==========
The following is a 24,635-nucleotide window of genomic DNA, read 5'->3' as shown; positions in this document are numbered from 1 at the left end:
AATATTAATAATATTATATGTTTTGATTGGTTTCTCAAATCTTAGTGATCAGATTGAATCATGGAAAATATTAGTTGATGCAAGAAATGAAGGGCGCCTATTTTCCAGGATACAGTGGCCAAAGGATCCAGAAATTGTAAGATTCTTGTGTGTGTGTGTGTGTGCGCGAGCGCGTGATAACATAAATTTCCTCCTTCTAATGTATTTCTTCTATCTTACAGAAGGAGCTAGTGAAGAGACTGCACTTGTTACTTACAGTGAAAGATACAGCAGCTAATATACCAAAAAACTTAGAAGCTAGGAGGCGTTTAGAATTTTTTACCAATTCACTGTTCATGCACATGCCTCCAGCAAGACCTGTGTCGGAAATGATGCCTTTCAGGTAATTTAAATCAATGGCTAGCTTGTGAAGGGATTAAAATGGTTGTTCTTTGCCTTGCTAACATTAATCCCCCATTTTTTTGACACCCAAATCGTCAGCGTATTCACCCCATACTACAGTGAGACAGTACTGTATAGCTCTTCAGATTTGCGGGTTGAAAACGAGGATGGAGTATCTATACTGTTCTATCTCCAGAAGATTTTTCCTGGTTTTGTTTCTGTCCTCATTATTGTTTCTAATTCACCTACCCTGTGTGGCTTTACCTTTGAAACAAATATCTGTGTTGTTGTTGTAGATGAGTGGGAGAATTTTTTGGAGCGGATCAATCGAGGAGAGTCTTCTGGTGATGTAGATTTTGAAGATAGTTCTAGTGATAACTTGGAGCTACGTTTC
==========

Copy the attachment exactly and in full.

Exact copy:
The following is a 24,635-nucleotide window of genomic DNA, read 5'->3' as shown; positions in this document are numbered from 1 at the left end:
AATATTAATAATATTATATGTTTTGATTGGTTTCTCAAATCTTAGTGATCAGATTGAATCATGGAAAATATTAGTTGATGCAAGAAATGAAGGGCGCCTATTTTCCAGGATACAGTGGCCAAAGGATCCAGAAATTGTAAGATTCTTGTGTGTGTGTGTGTGTGCGCGAGCGCGTGATAACATAAATTTCCTCCTTCTAATGTATTTCTTCTATCTTACAGAAGGAGCTAGTGAAGAGACTGCACTTGTTACTTACAGTGAAAGATACAGCAGCTAATATACCAAAAAACTTAGAAGCTAGGAGGCGTTTAGAATTTTTTACCAATTCACTGTTCATGCACATGCCTCCAGCAAGACCTGTGTCGGAAATGATGCCTTTCAGGTAATTTAAATCAATGGCTAGCTTGTGAAGGGATTAAAATGGTTGTTCTTTGCCTTGCTAACATTAATCCCCCATTTTTTTGACACCCAAATCGTCAGCGTATTCACCCCATACTACAGTGAGACAGTACTGTATAGCTCTTCAGATTTGCGGGTTGAAAACGAGGATGGAGTATCTATACTGTTCTATCTCCAGAAGATTTTTCCTGGTTTTGTTTCTGTCCTCATTATTGTTTCTAATTCACCTACCCTGTGTGGCTTTACCTTTGAAACAAATATCTGTGTTGTTGTTGTAGATGAGTGGGAGAATTTTTTGGAGCGGATCAATCGAGGAGAGTCTTCTGGTGATGTAGATTTTGAAGATAGTTCTAGTGATAACTTGGAGCTACGTTTC